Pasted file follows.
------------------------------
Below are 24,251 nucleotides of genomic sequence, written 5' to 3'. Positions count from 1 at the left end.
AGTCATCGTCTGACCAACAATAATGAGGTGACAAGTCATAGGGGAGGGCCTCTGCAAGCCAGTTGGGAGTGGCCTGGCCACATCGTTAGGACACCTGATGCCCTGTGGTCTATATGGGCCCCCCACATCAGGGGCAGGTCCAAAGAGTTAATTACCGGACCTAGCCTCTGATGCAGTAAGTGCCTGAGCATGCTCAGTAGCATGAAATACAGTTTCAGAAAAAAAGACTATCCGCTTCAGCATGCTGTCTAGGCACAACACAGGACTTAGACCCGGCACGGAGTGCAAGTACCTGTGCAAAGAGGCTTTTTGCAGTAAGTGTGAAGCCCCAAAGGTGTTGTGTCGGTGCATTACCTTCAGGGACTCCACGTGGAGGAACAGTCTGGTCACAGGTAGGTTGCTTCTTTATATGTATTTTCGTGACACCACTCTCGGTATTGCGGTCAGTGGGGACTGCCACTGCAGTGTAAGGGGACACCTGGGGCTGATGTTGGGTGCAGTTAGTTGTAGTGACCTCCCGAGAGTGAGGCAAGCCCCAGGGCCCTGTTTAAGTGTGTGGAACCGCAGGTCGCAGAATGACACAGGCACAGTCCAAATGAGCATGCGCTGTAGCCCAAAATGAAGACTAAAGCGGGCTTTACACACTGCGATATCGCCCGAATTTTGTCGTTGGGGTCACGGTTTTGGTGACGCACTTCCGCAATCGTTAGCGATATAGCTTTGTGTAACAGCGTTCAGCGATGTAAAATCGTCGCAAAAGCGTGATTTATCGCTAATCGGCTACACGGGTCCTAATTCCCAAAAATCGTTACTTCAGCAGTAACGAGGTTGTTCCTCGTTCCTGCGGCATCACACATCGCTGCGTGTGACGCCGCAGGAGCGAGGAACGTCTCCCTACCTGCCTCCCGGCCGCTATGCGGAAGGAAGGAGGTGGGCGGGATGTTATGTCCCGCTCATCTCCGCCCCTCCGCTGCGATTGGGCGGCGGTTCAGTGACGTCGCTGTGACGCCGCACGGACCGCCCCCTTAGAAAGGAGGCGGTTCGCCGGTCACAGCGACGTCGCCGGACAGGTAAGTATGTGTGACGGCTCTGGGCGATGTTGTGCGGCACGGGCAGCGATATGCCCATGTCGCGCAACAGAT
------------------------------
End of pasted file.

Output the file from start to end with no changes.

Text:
Below are 24,251 nucleotides of genomic sequence, written 5' to 3'. Positions count from 1 at the left end.
AGTCATCGTCTGACCAACAATAATGAGGTGACAAGTCATAGGGGAGGGCCTCTGCAAGCCAGTTGGGAGTGGCCTGGCCACATCGTTAGGACACCTGATGCCCTGTGGTCTATATGGGCCCCCCACATCAGGGGCAGGTCCAAAGAGTTAATTACCGGACCTAGCCTCTGATGCAGTAAGTGCCTGAGCATGCTCAGTAGCATGAAATACAGTTTCAGAAAAAAAGACTATCCGCTTCAGCATGCTGTCTAGGCACAACACAGGACTTAGACCCGGCACGGAGTGCAAGTACCTGTGCAAAGAGGCTTTTTGCAGTAAGTGTGAAGCCCCAAAGGTGTTGTGTCGGTGCATTACCTTCAGGGACTCCACGTGGAGGAACAGTCTGGTCACAGGTAGGTTGCTTCTTTATATGTATTTTCGTGACACCACTCTCGGTATTGCGGTCAGTGGGGACTGCCACTGCAGTGTAAGGGGACACCTGGGGCTGATGTTGGGTGCAGTTAGTTGTAGTGACCTCCCGAGAGTGAGGCAAGCCCCAGGGCCCTGTTTAAGTGTGTGGAACCGCAGGTCGCAGAATGACACAGGCACAGTCCAAATGAGCATGCGCTGTAGCCCAAAATGAAGACTAAAGCGGGCTTTACACACTGCGATATCGCCCGAATTTTGTCGTTGGGGTCACGGTTTTGGTGACGCACTTCCGCAATCGTTAGCGATATAGCTTTGTGTAACAGCGTTCAGCGATGTAAAATCGTCGCAAAAGCGTGATTTATCGCTAATCGGCTACACGGGTCCTAATTCCCAAAAATCGTTACTTCAGCAGTAACGAGGTTGTTCCTCGTTCCTGCGGCATCACACATCGCTGCGTGTGACGCCGCAGGAGCGAGGAACGTCTCCCTACCTGCCTCCCGGCCGCTATGCGGAAGGAAGGAGGTGGGCGGGATGTTATGTCCCGCTCATCTCCGCCCCTCCGCTGCGATTGGGCGGCGGTTCAGTGACGTCGCTGTGACGCCGCACGGACCGCCCCCTTAGAAAGGAGGCGGTTCGCCGGTCACAGCGACGTCGCCGGACAGGTAAGTATGTGTGACGGCTCTGGGCGATGTTGTGCGGCACGGGCAGCGATATGCCCATGTCGCGCAACAGAT